July 16, 08
HR Biopetroleum set to Produce Biodiesel from Microalgae in Hawaiii

A Honolulu-based renewable energy company announced plans Tuesday to build a microalgae-production plant on Maui with the aim of selling biodiesel to Maui Electric Co.

HR Biopetroleum, a 3-year-old research and development company focused on converting algal oil to biodiesel, expects to open the plant in 2011.

The cleaner-burning fuel can be used to run cars, planes and power plants.

The Maui project includes an agreement with Honolulu-based Alexander & Baldwin Inc. to provide land adjacent to Maui Electric Co.'s waterfront power plant in Maalaea.

Ed Shonsey, HR Biopetroleum's CEO, told PBN the company expects to receive around 1,000 acres of land, and that it will likely use about 750 of those acres for algae production.

Algae can typically produce 10,000 to 15,000 gallons of oil per acre per year, meaning the facility could produce between 7.5 million and 11.25 million gallons of oil annually.

By comparison, the next best crop, palm, yields 600 gallons per acre per year, he said.

Financial details were not disclosed, but Shonsey said the company is confident the facility can be profitable in its first year of operations.

"The challenging items, as it should be, will be obtaining all of the environmental approvals and approvals from the [state] Public Utilities Commission, which usually takes two to three years," Shonsey said.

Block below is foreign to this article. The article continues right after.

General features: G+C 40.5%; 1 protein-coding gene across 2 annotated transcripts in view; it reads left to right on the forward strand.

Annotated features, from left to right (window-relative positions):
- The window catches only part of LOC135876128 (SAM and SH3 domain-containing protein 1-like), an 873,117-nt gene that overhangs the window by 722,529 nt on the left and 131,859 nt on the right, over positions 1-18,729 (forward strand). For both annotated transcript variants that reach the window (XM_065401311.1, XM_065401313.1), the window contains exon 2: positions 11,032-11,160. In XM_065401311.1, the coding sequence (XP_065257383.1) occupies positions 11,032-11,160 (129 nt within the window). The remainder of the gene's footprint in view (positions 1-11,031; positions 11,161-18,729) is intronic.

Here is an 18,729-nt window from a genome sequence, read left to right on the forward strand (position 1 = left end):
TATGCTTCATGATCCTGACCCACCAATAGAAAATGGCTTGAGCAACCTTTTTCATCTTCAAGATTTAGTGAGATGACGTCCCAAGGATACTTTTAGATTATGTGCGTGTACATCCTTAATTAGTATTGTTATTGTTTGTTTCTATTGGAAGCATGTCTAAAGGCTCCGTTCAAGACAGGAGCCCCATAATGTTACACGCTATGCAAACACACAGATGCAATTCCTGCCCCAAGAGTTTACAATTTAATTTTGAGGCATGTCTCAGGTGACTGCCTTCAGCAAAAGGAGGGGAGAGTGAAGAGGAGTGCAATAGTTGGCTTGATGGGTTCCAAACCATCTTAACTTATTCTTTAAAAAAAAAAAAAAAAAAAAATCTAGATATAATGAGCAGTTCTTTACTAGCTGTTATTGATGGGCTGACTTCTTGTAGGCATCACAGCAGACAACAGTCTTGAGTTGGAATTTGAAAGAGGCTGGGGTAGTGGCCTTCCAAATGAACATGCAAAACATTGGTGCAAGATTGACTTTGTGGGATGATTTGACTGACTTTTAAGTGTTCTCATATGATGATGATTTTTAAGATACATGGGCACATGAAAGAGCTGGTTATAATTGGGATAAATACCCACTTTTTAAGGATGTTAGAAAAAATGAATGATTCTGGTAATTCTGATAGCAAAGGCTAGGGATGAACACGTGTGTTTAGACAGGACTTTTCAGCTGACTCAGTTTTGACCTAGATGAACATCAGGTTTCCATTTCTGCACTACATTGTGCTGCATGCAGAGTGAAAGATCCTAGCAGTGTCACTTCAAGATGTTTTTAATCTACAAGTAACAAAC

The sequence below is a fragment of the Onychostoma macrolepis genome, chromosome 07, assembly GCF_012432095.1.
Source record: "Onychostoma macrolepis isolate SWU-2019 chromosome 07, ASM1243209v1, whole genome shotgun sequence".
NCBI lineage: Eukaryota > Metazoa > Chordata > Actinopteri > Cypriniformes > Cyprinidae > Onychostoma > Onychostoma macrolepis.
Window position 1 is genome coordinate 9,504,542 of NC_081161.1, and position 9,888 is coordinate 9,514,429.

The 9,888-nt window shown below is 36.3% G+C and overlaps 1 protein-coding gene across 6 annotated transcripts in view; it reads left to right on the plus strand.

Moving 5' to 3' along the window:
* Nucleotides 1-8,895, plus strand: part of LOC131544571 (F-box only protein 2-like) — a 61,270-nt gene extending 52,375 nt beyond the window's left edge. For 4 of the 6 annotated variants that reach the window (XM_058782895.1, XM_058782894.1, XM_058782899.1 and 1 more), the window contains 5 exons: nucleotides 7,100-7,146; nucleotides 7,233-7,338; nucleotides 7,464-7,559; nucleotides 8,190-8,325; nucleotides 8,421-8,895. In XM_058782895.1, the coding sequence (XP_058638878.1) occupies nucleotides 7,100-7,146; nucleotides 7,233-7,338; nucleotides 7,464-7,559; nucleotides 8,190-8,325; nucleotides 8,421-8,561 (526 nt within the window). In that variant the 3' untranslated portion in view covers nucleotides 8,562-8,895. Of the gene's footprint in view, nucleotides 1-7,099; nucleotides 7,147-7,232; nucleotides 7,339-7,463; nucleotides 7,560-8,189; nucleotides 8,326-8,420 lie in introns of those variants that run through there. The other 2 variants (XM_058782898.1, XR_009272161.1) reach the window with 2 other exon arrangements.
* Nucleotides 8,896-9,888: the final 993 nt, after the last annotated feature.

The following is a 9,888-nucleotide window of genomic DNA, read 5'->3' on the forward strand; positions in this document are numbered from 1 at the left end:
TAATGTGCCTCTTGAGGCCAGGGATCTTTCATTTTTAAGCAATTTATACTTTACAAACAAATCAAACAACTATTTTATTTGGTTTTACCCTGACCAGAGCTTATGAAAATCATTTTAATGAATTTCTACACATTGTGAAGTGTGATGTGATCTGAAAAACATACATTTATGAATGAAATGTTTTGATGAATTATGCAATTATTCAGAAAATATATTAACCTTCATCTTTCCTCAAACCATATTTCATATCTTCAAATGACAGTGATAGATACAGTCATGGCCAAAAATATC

The Maui project also involves partnering with Maui Electric Co. to handle permitting and building of piping to supply the algae facility with about 10 percent of its carbon dioxide emissions, which algae thrives on.

The Maui plant will be HR Biopetroleum's first commercial facility.

Late last year, HR Biopetroleum agreed to a multimillion-dollar deal with oil industry giant Royal Dutch Shell to head a two-year demonstration project that will grow six acres of algae on the Big Island.

That facility is expected to be completed by the end of this year at the Natural Energy Laboratory of Hawaii Authority in Kona.

"We'll no longer just be doing discovery research, but we'll have the opportunity to scale up what we're doing at NELHA with the pilot facility," Shonsey said.